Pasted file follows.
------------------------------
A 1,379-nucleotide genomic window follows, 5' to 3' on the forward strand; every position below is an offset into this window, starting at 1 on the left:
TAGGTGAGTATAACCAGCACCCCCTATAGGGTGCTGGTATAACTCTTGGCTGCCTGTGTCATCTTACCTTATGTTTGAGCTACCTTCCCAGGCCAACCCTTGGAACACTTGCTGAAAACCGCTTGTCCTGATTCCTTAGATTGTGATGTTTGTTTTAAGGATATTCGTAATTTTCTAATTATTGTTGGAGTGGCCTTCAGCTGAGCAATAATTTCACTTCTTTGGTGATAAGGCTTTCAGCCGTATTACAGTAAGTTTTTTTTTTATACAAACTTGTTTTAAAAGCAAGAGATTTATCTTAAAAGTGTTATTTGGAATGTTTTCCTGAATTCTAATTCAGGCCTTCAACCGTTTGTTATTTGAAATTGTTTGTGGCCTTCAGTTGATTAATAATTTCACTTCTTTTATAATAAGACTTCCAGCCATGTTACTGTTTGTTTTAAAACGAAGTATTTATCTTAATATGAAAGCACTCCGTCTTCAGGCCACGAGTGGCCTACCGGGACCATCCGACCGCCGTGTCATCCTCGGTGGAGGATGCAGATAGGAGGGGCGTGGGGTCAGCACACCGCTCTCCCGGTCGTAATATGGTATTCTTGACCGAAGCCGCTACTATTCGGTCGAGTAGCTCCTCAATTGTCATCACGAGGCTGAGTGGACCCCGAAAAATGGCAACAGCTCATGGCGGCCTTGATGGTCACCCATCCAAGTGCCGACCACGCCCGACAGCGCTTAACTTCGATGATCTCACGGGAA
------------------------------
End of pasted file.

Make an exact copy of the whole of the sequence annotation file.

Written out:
A 1,379-nucleotide genomic window follows, 5' to 3' on the forward strand; every position below is an offset into this window, starting at 1 on the left:
TAGGTGAGTATAACCAGCACCCCCTATAGGGTGCTGGTATAACTCTTGGCTGCCTGTGTCATCTTACCTTATGTTTGAGCTACCTTCCCAGGCCAACCCTTGGAACACTTGCTGAAAACCGCTTGTCCTGATTCCTTAGATTGTGATGTTTGTTTTAAGGATATTCGTAATTTTCTAATTATTGTTGGAGTGGCCTTCAGCTGAGCAATAATTTCACTTCTTTGGTGATAAGGCTTTCAGCCGTATTACAGTAAGTTTTTTTTTTATACAAACTTGTTTTAAAAGCAAGAGATTTATCTTAAAAGTGTTATTTGGAATGTTTTCCTGAATTCTAATTCAGGCCTTCAACCGTTTGTTATTTGAAATTGTTTGTGGCCTTCAGTTGATTAATAATTTCACTTCTTTTATAATAAGACTTCCAGCCATGTTACTGTTTGTTTTAAAACGAAGTATTTATCTTAATATGAAAGCACTCCGTCTTCAGGCCACGAGTGGCCTACCGGGACCATCCGACCGCCGTGTCATCCTCGGTGGAGGATGCAGATAGGAGGGGCGTGGGGTCAGCACACCGCTCTCCCGGTCGTAATATGGTATTCTTGACCGAAGCCGCTACTATTCGGTCGAGTAGCTCCTCAATTGTCATCACGAGGCTGAGTGGACCCCGAAAAATGGCAACAGCTCATGGCGGCCTTGATGGTCACCCATCCAAGTGCCGACCACGCCCGACAGCGCTTAACTTCGATGATCTCACGGGAA